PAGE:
Building the Future: Advances in 3-D Printing
The Joseph Priestley Society welcomes David Liu, scientist at the specialty chemicals and advanced materials company Arkema, and Kevin Turner, professor and chair of mechanical engineering and applied mechanics at the University of Pennsylvania.
The 3-D printing process builds a three-dimensional object from a computer-aided design model by adding material, such as liquid resin or powder grains being fused together, layer by layer. This process is also known as additive manufacturing. In the early 1990s, 3-D printing techniques were considered suitable only for the production of functional or aesthetic prototypes. Fast-forward 30 years, and the speed, precision, repeatability, and material range have increased to the point that 3-D printing processes are now used in commercial industrial production. One of the key advantages of 3-D printing is the ability to produce very complex shapes or geometries directly without need for a mold. Thus the technology also lends itself to mass customization, where items, such as running shoes, can be customized to an individual’s needs.
Turner will discuss advances in the basic understanding of mechanical design of materials and components made via additive manufacturing, while Liu will detail some of the state-of-the-art developments in additive manufacturing for the industrial scale using specially designed polymeric materials.
- 11:30 a.m.
- 12:15 p.m.
- 1:00 p.m.
About the Speakers
David S. Liu is a research scientist at Arkema, a specialty chemicals and advanced materials company. He joined the company in 2014 and has been exploring the use of Arkema’s material in 3-D printing. During the last five years he has applied for multiple patents, with one granted, on improved materials and methods of printing for ultraviolet curing and material extrusion additive manufacturing. Arkema has commercialized many new thermoplastic materials for material extrusion additive manufacturing based on his research.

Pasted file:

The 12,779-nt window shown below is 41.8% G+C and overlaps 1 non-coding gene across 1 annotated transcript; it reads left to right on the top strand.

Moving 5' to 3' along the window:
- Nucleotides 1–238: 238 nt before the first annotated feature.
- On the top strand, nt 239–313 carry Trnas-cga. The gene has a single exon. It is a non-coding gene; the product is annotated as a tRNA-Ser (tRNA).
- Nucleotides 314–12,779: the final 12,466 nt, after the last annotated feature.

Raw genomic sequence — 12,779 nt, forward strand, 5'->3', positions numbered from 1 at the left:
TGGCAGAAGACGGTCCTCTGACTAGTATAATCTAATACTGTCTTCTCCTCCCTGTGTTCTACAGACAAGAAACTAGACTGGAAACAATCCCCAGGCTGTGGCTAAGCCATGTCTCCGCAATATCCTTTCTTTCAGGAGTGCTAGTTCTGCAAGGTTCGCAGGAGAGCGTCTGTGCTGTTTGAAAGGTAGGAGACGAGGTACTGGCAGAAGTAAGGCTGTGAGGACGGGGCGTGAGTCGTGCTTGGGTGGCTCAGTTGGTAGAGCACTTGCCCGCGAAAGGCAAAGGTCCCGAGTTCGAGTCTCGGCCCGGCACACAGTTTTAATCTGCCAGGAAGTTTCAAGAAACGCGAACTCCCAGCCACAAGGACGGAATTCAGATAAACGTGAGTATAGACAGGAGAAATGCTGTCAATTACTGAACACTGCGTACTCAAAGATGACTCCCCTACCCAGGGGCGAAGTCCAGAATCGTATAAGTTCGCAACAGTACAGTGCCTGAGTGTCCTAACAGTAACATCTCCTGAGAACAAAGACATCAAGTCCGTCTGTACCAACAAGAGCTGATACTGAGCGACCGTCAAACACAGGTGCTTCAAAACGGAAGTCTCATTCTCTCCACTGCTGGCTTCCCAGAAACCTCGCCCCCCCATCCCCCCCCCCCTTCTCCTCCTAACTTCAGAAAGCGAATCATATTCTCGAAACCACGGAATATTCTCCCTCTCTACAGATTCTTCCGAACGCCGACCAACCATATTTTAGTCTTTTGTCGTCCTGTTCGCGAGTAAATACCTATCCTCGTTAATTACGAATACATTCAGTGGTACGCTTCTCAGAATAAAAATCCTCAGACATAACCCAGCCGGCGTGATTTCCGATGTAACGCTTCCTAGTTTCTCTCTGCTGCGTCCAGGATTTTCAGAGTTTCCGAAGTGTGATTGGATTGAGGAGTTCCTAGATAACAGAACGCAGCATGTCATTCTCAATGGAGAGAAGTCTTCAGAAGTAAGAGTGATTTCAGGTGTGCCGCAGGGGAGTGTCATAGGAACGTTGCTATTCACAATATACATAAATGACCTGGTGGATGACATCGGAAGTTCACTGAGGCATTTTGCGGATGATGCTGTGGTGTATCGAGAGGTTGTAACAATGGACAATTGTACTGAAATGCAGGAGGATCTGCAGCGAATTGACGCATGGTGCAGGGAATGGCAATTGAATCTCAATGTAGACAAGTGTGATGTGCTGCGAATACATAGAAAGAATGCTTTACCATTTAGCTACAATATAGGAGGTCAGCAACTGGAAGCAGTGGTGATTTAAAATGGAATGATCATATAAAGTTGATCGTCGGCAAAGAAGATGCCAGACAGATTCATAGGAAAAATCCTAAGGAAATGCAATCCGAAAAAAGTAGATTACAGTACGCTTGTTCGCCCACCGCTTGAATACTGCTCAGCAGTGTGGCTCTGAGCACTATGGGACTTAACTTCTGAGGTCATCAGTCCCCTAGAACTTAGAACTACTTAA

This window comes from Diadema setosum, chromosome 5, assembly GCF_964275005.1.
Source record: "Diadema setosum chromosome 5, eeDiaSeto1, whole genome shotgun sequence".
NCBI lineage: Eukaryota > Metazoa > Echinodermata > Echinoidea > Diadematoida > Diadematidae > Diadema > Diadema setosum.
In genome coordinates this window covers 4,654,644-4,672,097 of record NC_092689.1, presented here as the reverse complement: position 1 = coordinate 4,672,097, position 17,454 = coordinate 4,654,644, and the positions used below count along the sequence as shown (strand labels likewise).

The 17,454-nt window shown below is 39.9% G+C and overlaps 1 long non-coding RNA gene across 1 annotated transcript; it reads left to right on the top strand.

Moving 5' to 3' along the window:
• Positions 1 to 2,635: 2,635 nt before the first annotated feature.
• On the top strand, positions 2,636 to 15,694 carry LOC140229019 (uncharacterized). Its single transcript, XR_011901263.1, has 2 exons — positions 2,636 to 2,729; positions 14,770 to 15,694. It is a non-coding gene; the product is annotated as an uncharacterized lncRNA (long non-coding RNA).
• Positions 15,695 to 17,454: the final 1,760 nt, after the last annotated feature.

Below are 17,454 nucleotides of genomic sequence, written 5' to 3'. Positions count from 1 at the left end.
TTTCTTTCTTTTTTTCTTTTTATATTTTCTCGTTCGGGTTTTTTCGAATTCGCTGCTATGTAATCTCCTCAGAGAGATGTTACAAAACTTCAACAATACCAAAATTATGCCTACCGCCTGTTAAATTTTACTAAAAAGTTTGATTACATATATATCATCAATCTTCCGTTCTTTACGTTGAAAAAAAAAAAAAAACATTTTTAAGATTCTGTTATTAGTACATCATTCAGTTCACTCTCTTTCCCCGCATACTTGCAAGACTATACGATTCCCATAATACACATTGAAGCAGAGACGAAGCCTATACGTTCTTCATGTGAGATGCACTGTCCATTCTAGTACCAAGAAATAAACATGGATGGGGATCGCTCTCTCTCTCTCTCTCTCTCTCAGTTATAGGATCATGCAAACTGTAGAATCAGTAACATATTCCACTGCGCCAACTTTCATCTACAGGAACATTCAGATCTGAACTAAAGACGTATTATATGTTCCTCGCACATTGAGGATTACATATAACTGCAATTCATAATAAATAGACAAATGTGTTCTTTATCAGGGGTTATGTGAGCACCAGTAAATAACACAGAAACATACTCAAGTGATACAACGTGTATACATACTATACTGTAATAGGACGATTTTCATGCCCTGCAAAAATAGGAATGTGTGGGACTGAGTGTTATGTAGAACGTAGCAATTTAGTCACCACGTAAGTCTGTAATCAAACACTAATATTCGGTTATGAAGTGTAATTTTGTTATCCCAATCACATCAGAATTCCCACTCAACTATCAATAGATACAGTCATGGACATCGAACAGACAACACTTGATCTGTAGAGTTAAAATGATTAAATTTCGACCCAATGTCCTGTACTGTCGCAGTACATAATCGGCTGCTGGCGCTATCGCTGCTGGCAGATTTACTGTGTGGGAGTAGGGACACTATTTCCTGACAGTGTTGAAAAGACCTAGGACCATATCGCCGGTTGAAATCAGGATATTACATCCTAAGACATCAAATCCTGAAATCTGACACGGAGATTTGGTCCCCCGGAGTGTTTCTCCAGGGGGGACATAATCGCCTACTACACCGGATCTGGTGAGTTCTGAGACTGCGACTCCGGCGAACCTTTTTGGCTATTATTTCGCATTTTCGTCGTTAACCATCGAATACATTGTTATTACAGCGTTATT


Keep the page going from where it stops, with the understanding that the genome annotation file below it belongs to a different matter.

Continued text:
Liu received a BS in chemical engineering from Caltech in 2007. He attended graduate school at MIT, where he received an MS in chemical engineering practice in 2010 and a PhD in chemical engineering in 2014. At MIT he worked under the guidance of Paula Hammond, researching ways to improve proton conduction in composite membranes for fuel cells.
Kevin T. Turner is a professor and the chair of mechanical engineering and applied mechanics at the University of Pennsylvania. He holds a secondary appointment in materials science and engineering. Before joining the University of Pennsylvania in 2011, he was on the faculty of the University of Wisconsin, Madison.
Turner’s research is at the nexus of mechanics, manufacturing, and materials, with a particular emphasis on problems involving small-scale systems and interfaces. He has extensive experience in the mechanics of adhesion and fracture, micro- and nano-systems, and advanced manufacturing. Ongoing research efforts include structured materials with controllable adhesion and fracture behavior, additive manufacturing of cellulose nanomaterials, soft robotic grasping, nanocomposites, and manufacturing of flexible hybrid electronics and sensors.
He received a BS in mechanical engineering from Johns Hopkins University and an SM and a PhD in mechanical engineering from MIT.
About the Series
The Joseph Priestley Society (JPS) promotes a deeper understanding of science, technology, and industry, with an emphasis on innovation and entrepreneurship. Speakers are leaders from a wide variety of large and small chemical companies and the financial, consulting, and academic communities.